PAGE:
What? I hadn’t even noticed my own local paper was gone, for a year?
A quick Google search and I found a notice on their website saying that the newspaper was no longer published and a blog entry from a former reporter summing up the end of the newspaper.
Sadly, the Millbrook Round Table was just one of scores of local newspapers forced to close down, because the holding company of many of them, Journal Register Co., defaulted on loans and was de-listed from the New York Stock Exchange. However, despite the sympathy I feel for all of those reporters, editors, photographers, graphic designers, proofreaders, ad salespeople and delivery people, no one can say we didn’t see this coming. The truth is, newspapers have been an antiquated technology, and try as they might, they haven’t been able to find a new business model that would enable them to be profitable in the post-paper world of instant, online publishing.
Sound even vaguely familiar? All of the small local newspapers bought up by a big consolidator, who then defaults and cuts costs. Caught behind the technology curve, unable to make up the lost ground, local institutions that have been in place for more than a century fold and disappear in the wink of an eye, sometimes completely un-noticed.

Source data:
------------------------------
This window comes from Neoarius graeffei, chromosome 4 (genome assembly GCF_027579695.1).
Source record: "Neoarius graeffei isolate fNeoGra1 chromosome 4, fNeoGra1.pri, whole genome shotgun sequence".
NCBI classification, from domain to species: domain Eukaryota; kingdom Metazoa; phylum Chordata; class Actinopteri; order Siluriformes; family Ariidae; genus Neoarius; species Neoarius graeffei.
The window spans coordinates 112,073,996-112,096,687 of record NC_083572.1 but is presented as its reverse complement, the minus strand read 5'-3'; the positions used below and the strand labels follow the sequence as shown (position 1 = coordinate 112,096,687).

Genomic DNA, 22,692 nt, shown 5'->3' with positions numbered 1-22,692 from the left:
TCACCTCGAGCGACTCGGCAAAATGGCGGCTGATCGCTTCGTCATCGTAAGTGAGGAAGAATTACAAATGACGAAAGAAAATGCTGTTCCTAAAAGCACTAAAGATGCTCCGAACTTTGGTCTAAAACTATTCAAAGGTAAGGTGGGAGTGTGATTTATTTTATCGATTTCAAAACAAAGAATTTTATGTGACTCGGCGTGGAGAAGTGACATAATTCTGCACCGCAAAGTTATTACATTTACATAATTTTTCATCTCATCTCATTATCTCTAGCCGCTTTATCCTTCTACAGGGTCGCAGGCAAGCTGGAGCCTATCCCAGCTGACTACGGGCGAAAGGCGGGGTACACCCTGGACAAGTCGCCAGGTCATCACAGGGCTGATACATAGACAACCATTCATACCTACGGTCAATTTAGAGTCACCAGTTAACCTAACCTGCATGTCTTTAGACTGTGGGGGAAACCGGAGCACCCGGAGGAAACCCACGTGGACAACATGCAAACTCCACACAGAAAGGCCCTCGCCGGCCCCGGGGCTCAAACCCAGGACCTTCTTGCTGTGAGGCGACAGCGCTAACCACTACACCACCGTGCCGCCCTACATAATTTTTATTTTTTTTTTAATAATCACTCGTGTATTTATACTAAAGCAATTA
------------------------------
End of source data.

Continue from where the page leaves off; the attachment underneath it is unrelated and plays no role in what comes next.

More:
Sadly, I will say that the radio business seems to be on the same trajectory.
I just finished reading Fighting for Air by Eric Klinenberg. It is a good book and a great discription of what has happened to radio since the major consolidations occured in 1999 and 2000. Depressing. Just damn depressing is what it is.
The book chronicles the evolution of the Prophet System and how that system was used to replace entire radio station air staffs. It discusses the various failures that radio has produced as a result of automated programming, the complete lack of originality, public safety issues and how major media companies have stripped the heart and soul out of radio.
Something that the book points out that I never really considered, every one of these unoriginal canned music stations diminishes all radio by some increment. For those that think the Clear Channels, Cumulus and Citadels are only harming themselves, think again. People who get fed up with radio and buy an I-pod are excluding all radio stations from then on. That is another degree of audience lost to a competing medium.
Having worked for one of the smaller group owners since 1999, one that rarely if ever appears on anyone’s radar, I can say I have seen some minor shades of what has happened with Clear Channel in the company I work for. I think everyone who works in radio has seen some of this in one form or another no matter who they work for.
Radio has never been the most stable of employers. Even in the early days, people moved in and out of radio stations, sometimes taking a job with the competitor across town and sometimes moving across country. It was understood that sometimes changes needed to be made, sometimes people had to be let go. It was a part of the landscape. The difference is in the post consolidation radio environment, people are leaving radio altogether, replaced by a mindless computer programmed from afar.